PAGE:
in Anaheim, and the Sox got to play the lowly RoyAAAls. In theory, the Sox could have been four or 3.5 back going into to the series at the New Toilet, and with a sweep would really put the pressure on. That’s what I get for being an optimist.

Now the Sox are 5.5 back, and now I’m wondering what happened to the bullpen I used to know and love. Delcarmen and Bard combined to deny Wakefield a precious chance to increase his win total in a Sox uniform (Wake has been 18 wins short of 192 since before the All Star Game thanks to the pen blowing two leads of his), while Ramirez tried to blow another great performance by Buchholz in the final game of the series.

So instead of hoping for an AL East banner, I’m now just wondering what John Farrell can do to get the pen put back together before the playoffs. Josh Beckett doesn’t look like he’s going to be throwing many complete game shutouts in October, so we may actually have to rely on the arms of Delcarmen, Bard, and Ramirez if the Sox want to move past the ALDS. Let’s be honest, if you can’t get the RoyAAAls out in September, how are you going to get out the MFY in October?

posted by Matt at 2:04 pm  

Monday, September 21, 2009

Home Away From Home

Some people are claiming that the Sox brought their road record up to an even .500 this weekend while playing in Camden Yards. I maintain they’re still stuck at 29-36, since Camden is really just an extension of Fenway. The Sox finished the season series with the Orioles at a paltry 16 wins and two losses. If the Sox could play the Orioles every game they would finish with a record of 144-18. In the 2009 season series each of the following pitchers managed to start and not lose a game against the Orioles: Penny (twice), Beckett (three times), Lester (four), Masterson, Buchholz (three), Byrd, and Dice-K. And just in case you needed another reason why the Sox had to get rid of Smoltz, he started both loses against the O’s. If you can’t beat the O’s, clearly this isn’t the place for you.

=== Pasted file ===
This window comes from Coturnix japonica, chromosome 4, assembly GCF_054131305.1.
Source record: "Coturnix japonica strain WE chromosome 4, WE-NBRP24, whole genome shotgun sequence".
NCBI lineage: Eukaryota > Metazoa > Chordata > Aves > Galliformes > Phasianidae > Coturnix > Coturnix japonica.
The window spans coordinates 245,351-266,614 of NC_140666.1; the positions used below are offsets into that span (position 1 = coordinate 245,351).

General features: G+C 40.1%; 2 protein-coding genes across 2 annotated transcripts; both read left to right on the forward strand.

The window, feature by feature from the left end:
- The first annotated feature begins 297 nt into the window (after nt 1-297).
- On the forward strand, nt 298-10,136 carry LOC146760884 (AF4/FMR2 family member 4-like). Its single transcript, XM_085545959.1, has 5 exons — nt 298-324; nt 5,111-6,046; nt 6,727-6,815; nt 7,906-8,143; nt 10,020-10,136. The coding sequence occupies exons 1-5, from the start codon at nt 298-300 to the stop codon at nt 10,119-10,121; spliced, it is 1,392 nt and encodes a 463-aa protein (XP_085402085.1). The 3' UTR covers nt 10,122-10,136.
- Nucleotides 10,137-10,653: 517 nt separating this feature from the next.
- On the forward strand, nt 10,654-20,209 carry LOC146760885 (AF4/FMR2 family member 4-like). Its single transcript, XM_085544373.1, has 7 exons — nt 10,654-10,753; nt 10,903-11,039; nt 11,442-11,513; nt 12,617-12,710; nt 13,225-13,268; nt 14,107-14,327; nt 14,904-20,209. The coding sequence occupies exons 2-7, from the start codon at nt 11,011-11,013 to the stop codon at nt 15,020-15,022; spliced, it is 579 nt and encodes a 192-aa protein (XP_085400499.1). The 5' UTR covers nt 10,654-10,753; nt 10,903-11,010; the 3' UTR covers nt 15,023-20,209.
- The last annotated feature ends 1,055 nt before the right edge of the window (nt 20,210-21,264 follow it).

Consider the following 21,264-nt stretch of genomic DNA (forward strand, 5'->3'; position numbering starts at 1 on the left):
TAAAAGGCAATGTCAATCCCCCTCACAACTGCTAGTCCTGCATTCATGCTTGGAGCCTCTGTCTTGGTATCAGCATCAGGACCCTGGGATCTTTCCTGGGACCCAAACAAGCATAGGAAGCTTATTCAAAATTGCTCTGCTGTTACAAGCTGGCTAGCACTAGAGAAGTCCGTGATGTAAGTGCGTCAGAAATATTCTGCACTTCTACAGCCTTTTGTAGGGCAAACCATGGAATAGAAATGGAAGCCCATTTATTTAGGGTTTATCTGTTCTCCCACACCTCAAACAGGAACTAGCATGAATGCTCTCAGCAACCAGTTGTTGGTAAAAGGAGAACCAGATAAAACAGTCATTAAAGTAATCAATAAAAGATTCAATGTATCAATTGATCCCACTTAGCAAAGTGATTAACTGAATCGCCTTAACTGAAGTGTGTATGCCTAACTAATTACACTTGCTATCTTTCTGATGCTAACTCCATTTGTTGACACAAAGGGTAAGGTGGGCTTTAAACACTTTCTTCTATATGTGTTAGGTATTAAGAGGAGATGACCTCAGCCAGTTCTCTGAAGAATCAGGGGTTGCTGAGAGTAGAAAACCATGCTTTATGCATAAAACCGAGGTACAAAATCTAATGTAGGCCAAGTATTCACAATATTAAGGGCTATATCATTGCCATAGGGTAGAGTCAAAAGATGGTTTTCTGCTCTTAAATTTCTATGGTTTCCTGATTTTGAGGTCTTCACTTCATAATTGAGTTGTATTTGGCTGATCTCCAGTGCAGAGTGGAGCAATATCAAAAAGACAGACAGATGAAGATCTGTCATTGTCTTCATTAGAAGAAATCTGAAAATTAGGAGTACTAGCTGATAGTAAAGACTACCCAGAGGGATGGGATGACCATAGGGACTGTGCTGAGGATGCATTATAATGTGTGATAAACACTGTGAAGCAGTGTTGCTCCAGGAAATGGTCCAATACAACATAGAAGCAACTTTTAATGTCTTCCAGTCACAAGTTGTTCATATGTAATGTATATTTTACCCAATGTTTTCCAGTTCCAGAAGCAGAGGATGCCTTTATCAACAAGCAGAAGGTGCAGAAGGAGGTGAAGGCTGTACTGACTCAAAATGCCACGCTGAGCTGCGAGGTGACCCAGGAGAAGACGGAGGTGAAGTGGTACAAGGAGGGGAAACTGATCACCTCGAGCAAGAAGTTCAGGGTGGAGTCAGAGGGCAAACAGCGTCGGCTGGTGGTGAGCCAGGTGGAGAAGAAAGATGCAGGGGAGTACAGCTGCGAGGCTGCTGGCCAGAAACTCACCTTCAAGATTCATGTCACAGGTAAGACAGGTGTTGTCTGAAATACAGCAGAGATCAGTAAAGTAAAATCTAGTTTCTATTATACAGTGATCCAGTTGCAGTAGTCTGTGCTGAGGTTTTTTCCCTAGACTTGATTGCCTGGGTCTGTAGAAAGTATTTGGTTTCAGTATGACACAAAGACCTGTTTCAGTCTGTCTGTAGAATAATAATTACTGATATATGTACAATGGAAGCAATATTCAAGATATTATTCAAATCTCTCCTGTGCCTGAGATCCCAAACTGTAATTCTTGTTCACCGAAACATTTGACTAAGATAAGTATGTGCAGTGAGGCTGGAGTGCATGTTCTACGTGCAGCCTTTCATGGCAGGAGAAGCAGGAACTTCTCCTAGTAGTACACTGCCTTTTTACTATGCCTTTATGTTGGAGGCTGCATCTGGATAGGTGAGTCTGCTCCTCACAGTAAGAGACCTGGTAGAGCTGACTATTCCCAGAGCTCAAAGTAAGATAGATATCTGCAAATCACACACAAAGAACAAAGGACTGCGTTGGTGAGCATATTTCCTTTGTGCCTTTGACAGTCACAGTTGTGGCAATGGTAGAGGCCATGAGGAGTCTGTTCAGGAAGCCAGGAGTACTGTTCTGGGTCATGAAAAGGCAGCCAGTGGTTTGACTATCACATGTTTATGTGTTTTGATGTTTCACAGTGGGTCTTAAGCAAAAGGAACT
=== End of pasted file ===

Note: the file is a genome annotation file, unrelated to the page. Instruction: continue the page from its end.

All three pitchers the Sox threw at the O’s this weekend earned their wins, but only one was impressive. Lester was medicore for him (6 IP, 3 ER), Dice-K continued to show that he’s worthy of a spot in the rotation (5.1IP, 3ER), but Buchholz is the one that needs to finally be talked about. Since the start was against the O’s, you could try to discount it. After all, it was just over two years ago that Buchh didn’t give up any hits to the orangemen. But now he’s really starting to look like a pitcher, not just a thrower. The biggest sign of maturity is that he threw 56% of his pitches for strikes and only gave up a single run in 6 IP. (For Dice-K, you’d call that “pounding the zone.”) And this wasn’t just an isolated incident. Buchh has gone 4-0 in his last 5 starts with a 1.57 ERA. Sample size too small? How about 5-1 in his last 8 starts with a 2.60 ERA?

Heading into the playoffs in 2007 I was very disappointed that they shut Clay down and he couldn’t help the Sox on their 2nd World Series run this millennium. After the no-no, it seemed like the pitching staff needed an extra arm. Well, it’s been two years, but 2009 seems like when he’ll get to make that mark in the post-season. The magic number for the Wild Card is down to seven, and now he may actually be old enough to drink during a champagne celebration.